'Along the Sea' ('Umibe No Kanojotachi'): Film Review | Tokyo 2020

'Along the Sea'
E.x.N K.K./Ever Rolling Films

'Along the Sea'

An austere and affecting glimpse into the migrant experience.

Three Vietnamese girls travel to Japan to find work in director Akio Fujimoto's drama.

The struggles of three young women from Vietnam who find work sorting fish in a Japanese coastal town may sound painfully dull. However, Along the Sea (Umibe No Kanojotachi) by Japanese director Akio Fujimoto is anything but. Out of suffering, loneliness and mutual support, Fujimoto crafts an austerely beautiful poem to the courage and determination of his heroines, making their fate vitally important to the viewer. A rare coproduction between Japan and Vietnam, it bowed in the Tokyo Film Festival.

This is Fujimoto’s second film on migrant workers. His first feature, Passage of Life, follows a family from Myanmar as they apply for refugee status in Japan. The same allegiance to documentary realism flows through Along the Sea, though here the filming is more stylistically cohesive and the story more dramatically structured. Every character has a precise role to play in the unfolding drama that grips one of the girls, threatening her livelihood and her ability to send money back to her family.

The nervous first scenes put the viewer in the protagonists’ shoes. Hustling down a dark wintry street lit by flashlight, Phuong (Hoang Phuong), An (Huynh Tuyet Anh) and Nhu (Quynh Nhu) lug their belongings to the train station in a tense escape scene. Later, we learn they’re running away from a job that was like slave labor: 15 hours a day, seven days a week, scant pay. They travel by ferry boat to a pre-arranged port in Japan and are met by a young man in a van. They have no documents but he says they won't be needed. They have no choice but to trust him.

He drives them to a cold wooden shack up the coast where they will live. The next day they are already at work, separating the fishermen’s catch into big and small fish and packing them in styrofoam boxes.

Soon Phuong is sick; her stomach hurts and she stumbles on the job. With touching empathy and support, An and Nhu bundle her up and make a fearsomely long journey to the hospital on a series of trains and buses. Contrary to what they were led to believe, the girl is refused help because she has no papers or insurance. They thank the receptionist who has rejected them and head back.

Phuong tells her friends what we’ve already guessed, that she could be pregnant, and for that there is only one remedy. The rest of the story traces her silent rebellion against the abortion that seems inevitable.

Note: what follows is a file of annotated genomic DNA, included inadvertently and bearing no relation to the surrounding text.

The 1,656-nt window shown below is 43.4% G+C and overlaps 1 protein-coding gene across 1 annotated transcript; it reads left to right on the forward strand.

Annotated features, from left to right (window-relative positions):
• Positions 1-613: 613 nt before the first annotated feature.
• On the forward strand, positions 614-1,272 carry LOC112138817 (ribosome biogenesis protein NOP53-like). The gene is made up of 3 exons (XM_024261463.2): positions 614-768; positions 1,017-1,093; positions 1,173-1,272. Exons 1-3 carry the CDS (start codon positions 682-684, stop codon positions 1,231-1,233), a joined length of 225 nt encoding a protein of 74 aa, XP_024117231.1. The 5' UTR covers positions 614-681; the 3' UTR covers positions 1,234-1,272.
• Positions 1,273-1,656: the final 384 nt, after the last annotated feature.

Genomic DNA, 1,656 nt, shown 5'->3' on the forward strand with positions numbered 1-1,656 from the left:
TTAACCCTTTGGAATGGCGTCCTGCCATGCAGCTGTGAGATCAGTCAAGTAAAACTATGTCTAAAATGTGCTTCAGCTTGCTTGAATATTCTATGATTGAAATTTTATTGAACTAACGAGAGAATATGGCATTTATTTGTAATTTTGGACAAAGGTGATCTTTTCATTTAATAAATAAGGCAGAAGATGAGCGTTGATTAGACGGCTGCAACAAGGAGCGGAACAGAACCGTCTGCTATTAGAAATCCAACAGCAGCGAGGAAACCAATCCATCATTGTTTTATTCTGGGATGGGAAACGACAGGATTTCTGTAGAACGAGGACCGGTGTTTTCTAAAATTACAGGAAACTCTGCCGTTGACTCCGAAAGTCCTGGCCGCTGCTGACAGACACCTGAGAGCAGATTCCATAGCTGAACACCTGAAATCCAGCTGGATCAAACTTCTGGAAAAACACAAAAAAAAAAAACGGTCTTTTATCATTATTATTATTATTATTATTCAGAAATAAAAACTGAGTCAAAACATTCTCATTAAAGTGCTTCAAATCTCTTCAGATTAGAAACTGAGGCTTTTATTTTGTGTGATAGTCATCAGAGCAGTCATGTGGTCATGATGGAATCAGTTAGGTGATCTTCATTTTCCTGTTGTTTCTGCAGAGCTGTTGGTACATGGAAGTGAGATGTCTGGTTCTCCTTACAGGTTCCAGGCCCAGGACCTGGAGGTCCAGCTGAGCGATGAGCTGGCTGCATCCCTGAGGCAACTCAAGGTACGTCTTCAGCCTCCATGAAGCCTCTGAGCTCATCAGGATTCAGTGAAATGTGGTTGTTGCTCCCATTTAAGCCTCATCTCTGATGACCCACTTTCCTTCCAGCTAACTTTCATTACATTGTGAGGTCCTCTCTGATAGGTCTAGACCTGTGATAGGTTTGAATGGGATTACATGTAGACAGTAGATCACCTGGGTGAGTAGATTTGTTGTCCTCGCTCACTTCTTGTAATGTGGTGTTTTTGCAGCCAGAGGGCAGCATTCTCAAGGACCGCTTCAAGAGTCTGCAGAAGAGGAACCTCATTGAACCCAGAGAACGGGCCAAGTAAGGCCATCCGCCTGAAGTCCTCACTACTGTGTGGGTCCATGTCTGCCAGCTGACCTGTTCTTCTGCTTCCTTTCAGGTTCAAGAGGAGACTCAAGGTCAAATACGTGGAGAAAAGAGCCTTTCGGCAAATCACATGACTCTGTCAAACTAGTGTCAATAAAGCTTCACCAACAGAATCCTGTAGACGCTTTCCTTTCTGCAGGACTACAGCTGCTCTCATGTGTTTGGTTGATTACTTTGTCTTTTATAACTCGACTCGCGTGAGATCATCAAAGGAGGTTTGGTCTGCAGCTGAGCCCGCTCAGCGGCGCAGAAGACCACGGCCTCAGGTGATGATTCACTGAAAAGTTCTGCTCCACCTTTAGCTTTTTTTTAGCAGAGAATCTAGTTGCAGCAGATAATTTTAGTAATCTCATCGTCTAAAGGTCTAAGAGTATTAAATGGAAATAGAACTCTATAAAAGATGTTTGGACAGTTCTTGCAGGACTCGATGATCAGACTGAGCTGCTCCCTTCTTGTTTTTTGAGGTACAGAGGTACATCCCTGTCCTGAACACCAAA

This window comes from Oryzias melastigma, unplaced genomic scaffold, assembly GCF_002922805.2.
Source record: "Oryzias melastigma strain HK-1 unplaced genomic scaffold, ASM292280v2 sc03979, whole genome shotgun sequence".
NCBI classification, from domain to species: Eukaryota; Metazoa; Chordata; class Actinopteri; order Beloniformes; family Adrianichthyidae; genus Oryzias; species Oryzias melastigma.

The drama builds up around the simplest of actions, like Phuong’s long, scary treks in the snow when she gets lost in the city. Unlike many migrant stories that go for the jugular, Along the Sea sidesteps the extremes — separated children, physical violence, sexual exploitation — to show with documentary honesty how even a safe, relatively well-paying job can be a source of great suffering for those who are far from home and loved ones. The girls’ frequent calls home alternate with trips to the ATM where they send cash back to Vietnam to pay for their parents’ debts and put their siblings through school.

Fujimoto shows their work as grueling but not inhuman, their bosses snappy but not sexual predators. But as illegal immigrants, they have few rights or protections in case of emergencies.

The non-pro acting also draws its strength from simplicity. Stoicism is written deep on the girls’ youthful faces, along with blind obedience to their employers. There are a few tears. The only warmth in their lives comes from the way they are there for each other, and when that support is lacking, it is the worst punishment of all.

Though many shots are handheld and gritty closeups, the movie has scenes of real visual beauty, many filmed at night or in the blowing snow. Director of photography Kentaro Kishi makes black and white the dominant colors, which echo the stark choices these gentle young women must make. Fujimoto, who edited the scenes himself, gives the slight story a fine driving rhythm.

Venue: Tokyo International Film Festival
Production companies: E.x.N. in association with Ever Rolling Films
Cast:  Hoang Phuong, Huynh Tuyet Anh, Quynh Nhu, Dinh Do, Tran Huu Huynh, Aya Utsuno
Director, screenwriter, editor: Akio Fujimoto
Producers: Kazutaka Watanabe, Josh Levy, Nguyen Le Hang
Director of photography: Kentaro Kishi
World sales: Asian Shadows
88 minutes